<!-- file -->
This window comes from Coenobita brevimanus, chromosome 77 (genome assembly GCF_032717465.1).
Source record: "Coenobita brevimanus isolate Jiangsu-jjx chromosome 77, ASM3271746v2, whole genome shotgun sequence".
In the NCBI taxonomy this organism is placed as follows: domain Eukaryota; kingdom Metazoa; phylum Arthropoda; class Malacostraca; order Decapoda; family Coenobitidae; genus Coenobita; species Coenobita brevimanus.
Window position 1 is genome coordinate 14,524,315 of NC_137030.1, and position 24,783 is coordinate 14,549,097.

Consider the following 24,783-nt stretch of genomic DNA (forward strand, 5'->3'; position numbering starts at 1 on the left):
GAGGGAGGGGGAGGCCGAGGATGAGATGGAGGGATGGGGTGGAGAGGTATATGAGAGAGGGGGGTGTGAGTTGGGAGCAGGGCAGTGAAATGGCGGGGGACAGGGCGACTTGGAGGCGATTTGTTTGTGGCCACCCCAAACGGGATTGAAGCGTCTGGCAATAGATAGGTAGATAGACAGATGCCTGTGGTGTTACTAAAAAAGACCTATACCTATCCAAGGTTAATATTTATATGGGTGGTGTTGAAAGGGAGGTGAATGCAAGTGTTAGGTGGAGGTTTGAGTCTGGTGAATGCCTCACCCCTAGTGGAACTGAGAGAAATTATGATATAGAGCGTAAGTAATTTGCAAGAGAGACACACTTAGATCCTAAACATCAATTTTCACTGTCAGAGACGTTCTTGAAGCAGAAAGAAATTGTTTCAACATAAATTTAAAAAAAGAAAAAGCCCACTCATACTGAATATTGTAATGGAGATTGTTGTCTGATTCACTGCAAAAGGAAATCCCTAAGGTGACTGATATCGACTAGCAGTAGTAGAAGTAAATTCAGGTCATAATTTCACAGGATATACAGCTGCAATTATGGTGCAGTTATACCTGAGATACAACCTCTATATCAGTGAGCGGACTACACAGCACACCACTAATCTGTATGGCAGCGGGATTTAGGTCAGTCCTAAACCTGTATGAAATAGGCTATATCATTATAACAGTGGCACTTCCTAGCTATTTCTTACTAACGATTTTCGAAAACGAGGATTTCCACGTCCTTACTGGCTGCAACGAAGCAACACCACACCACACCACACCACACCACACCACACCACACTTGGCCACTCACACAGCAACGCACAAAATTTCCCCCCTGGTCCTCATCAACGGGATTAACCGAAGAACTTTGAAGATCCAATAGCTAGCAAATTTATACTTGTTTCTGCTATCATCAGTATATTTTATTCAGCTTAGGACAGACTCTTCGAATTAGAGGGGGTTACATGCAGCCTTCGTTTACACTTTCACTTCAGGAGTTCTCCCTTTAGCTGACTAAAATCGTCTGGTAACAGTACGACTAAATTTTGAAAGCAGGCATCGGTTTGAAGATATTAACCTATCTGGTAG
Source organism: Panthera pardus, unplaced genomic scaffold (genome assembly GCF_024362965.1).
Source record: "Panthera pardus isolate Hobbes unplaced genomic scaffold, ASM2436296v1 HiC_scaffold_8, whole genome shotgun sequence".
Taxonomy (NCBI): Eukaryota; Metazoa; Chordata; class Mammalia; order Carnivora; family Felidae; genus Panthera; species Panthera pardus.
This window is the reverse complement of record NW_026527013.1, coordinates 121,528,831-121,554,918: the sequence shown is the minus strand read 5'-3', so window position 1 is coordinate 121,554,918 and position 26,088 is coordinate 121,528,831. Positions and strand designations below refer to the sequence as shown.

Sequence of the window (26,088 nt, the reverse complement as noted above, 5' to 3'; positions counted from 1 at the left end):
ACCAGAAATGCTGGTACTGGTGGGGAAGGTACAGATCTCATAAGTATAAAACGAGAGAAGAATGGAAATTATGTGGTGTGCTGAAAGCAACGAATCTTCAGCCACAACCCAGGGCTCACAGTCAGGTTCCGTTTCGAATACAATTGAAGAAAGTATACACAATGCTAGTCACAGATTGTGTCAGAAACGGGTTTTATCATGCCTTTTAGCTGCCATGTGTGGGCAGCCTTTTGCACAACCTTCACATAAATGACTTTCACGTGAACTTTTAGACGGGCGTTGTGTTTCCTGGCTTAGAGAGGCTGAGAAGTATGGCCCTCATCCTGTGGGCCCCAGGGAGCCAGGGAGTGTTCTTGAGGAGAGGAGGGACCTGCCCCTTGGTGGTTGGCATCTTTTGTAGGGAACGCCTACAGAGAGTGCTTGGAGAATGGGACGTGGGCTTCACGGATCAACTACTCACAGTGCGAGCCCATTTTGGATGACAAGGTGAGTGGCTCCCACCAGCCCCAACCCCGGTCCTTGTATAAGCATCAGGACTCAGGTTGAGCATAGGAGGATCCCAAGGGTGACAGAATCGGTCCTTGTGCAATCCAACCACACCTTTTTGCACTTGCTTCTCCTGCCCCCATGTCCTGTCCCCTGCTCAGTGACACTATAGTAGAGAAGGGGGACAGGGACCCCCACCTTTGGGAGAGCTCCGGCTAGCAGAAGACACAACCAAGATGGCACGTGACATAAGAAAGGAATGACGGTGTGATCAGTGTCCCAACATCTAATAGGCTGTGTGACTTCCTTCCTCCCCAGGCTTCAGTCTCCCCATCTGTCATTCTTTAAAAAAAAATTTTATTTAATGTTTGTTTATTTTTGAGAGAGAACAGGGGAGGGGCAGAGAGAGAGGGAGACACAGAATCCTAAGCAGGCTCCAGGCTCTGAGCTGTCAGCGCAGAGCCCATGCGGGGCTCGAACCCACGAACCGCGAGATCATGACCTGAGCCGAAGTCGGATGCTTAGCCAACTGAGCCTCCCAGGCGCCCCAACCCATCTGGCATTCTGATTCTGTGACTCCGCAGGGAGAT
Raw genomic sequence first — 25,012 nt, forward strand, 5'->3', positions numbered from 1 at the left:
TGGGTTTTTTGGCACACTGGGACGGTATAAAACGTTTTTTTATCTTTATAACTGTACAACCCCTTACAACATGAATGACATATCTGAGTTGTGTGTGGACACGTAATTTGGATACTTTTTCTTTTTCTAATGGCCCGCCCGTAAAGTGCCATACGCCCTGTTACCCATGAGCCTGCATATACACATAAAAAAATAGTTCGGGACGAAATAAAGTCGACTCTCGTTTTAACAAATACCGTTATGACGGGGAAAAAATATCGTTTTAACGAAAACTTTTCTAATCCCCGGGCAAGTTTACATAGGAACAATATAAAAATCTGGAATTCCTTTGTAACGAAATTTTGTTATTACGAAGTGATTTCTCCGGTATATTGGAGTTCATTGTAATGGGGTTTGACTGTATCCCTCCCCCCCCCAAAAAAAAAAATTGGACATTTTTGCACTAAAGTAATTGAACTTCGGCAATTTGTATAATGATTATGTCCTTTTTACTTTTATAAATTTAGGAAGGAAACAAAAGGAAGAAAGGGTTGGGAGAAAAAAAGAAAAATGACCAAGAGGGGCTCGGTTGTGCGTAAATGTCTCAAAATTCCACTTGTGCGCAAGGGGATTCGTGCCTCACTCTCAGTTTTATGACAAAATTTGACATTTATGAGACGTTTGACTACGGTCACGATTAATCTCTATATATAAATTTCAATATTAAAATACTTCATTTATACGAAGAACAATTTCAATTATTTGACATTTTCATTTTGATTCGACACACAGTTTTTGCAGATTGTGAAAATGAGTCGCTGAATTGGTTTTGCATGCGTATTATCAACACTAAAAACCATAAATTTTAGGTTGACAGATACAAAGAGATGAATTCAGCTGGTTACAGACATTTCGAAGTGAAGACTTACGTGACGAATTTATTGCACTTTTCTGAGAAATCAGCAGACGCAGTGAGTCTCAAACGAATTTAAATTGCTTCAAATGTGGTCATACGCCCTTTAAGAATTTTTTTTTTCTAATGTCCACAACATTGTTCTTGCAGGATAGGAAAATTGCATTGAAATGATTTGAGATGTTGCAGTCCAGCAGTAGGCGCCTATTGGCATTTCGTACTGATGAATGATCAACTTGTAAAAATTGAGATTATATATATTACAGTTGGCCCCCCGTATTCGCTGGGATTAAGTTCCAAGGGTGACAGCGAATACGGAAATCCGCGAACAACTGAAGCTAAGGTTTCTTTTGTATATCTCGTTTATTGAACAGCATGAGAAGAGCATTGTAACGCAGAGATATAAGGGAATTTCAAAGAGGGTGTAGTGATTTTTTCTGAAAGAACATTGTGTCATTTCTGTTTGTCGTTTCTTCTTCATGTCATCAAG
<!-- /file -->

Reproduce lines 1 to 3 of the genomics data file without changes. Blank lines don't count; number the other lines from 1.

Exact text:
This window comes from Coenobita brevimanus, chromosome 77 (genome assembly GCF_032717465.1).
Source record: "Coenobita brevimanus isolate Jiangsu-jjx chromosome 77, ASM3271746v2, whole genome shotgun sequence".
In the NCBI taxonomy this organism is placed as follows: domain Eukaryota; kingdom Metazoa; phylum Arthropoda; class Malacostraca; order Decapoda; family Coenobitidae; genus Coenobita; species Coenobita brevimanus.